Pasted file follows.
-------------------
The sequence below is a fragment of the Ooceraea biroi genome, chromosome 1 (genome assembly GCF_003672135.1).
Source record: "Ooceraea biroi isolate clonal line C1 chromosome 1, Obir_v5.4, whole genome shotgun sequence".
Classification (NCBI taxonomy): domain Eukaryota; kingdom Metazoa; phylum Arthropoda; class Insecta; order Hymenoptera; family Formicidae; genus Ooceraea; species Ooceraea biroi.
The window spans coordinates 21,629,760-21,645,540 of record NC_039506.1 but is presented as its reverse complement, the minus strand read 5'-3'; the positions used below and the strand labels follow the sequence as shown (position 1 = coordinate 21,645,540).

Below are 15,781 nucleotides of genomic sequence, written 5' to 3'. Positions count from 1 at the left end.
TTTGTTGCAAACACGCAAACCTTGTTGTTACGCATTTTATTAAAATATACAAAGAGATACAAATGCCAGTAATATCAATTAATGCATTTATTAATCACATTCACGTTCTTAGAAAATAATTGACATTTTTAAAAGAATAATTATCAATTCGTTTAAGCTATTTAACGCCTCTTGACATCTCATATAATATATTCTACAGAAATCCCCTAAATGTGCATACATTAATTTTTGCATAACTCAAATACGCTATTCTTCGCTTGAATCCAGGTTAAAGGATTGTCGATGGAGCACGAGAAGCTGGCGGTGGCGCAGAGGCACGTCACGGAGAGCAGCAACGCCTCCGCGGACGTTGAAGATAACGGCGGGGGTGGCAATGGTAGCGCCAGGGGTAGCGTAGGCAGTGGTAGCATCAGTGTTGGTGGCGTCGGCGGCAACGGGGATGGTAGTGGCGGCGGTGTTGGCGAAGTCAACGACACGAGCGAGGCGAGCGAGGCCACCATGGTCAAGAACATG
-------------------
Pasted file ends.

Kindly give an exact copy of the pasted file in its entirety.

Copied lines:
The sequence below is a fragment of the Ooceraea biroi genome, chromosome 1 (genome assembly GCF_003672135.1).
Source record: "Ooceraea biroi isolate clonal line C1 chromosome 1, Obir_v5.4, whole genome shotgun sequence".
Classification (NCBI taxonomy): domain Eukaryota; kingdom Metazoa; phylum Arthropoda; class Insecta; order Hymenoptera; family Formicidae; genus Ooceraea; species Ooceraea biroi.
The window spans coordinates 21,629,760-21,645,540 of record NC_039506.1 but is presented as its reverse complement, the minus strand read 5'-3'; the positions used below and the strand labels follow the sequence as shown (position 1 = coordinate 21,645,540).

Below are 15,781 nucleotides of genomic sequence, written 5' to 3'. Positions count from 1 at the left end.
TTTGTTGCAAACACGCAAACCTTGTTGTTACGCATTTTATTAAAATATACAAAGAGATACAAATGCCAGTAATATCAATTAATGCATTTATTAATCACATTCACGTTCTTAGAAAATAATTGACATTTTTAAAAGAATAATTATCAATTCGTTTAAGCTATTTAACGCCTCTTGACATCTCATATAATATATTCTACAGAAATCCCCTAAATGTGCATACATTAATTTTTGCATAACTCAAATACGCTATTCTTCGCTTGAATCCAGGTTAAAGGATTGTCGATGGAGCACGAGAAGCTGGCGGTGGCGCAGAGGCACGTCACGGAGAGCAGCAACGCCTCCGCGGACGTTGAAGATAACGGCGGGGGTGGCAATGGTAGCGCCAGGGGTAGCGTAGGCAGTGGTAGCATCAGTGTTGGTGGCGTCGGCGGCAACGGGGATGGTAGTGGCGGCGGTGTTGGCGAAGTCAACGACACGAGCGAGGCGAGCGAGGCCACCATGGTCAAGAACATG